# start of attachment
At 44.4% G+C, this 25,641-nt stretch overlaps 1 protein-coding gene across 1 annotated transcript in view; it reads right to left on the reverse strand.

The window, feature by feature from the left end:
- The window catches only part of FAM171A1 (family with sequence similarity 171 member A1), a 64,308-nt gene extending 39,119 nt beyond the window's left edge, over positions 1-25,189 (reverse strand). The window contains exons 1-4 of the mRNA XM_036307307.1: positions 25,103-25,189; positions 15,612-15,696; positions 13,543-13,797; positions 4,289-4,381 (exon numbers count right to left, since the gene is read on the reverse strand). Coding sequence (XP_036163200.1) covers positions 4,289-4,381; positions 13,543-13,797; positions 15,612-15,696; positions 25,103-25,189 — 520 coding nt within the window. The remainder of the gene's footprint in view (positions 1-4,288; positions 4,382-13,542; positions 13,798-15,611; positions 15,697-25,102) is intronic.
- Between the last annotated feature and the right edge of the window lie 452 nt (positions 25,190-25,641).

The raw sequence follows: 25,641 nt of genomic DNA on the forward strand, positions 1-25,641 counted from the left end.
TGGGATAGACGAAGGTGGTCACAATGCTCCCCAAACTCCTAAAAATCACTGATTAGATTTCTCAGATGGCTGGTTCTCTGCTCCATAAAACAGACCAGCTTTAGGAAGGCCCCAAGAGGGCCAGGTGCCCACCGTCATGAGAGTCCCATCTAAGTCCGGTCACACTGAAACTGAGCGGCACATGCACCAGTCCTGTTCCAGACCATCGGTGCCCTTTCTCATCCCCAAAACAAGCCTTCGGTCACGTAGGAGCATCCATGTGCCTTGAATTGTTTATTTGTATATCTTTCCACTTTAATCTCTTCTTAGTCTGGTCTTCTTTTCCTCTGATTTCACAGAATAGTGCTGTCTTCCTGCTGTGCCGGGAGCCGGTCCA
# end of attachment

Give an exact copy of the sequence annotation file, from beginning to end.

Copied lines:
At 44.4% G+C, this 25,641-nt stretch overlaps 1 protein-coding gene across 1 annotated transcript in view; it reads right to left on the reverse strand.

The window, feature by feature from the left end:
- The window catches only part of FAM171A1 (family with sequence similarity 171 member A1), a 64,308-nt gene extending 39,119 nt beyond the window's left edge, over positions 1-25,189 (reverse strand). The window contains exons 1-4 of the mRNA XM_036307307.1: positions 25,103-25,189; positions 15,612-15,696; positions 13,543-13,797; positions 4,289-4,381 (exon numbers count right to left, since the gene is read on the reverse strand). Coding sequence (XP_036163200.1) covers positions 4,289-4,381; positions 13,543-13,797; positions 15,612-15,696; positions 25,103-25,189 — 520 coding nt within the window. The remainder of the gene's footprint in view (positions 1-4,288; positions 4,382-13,542; positions 13,798-15,611; positions 15,697-25,102) is intronic.
- Between the last annotated feature and the right edge of the window lie 452 nt (positions 25,190-25,641).

The raw sequence follows: 25,641 nt of genomic DNA on the forward strand, positions 1-25,641 counted from the left end.
TGGGATAGACGAAGGTGGTCACAATGCTCCCCAAACTCCTAAAAATCACTGATTAGATTTCTCAGATGGCTGGTTCTCTGCTCCATAAAACAGACCAGCTTTAGGAAGGCCCCAAGAGGGCCAGGTGCCCACCGTCATGAGAGTCCCATCTAAGTCCGGTCACACTGAAACTGAGCGGCACATGCACCAGTCCTGTTCCAGACCATCGGTGCCCTTTCTCATCCCCAAAACAAGCCTTCGGTCACGTAGGAGCATCCATGTGCCTTGAATTGTTTATTTGTATATCTTTCCACTTTAATCTCTTCTTAGTCTGGTCTTCTTTTCCTCTGATTTCACAGAATAGTGCTGTCTTCCTGCTGTGCCGGGAGCCGGTCCA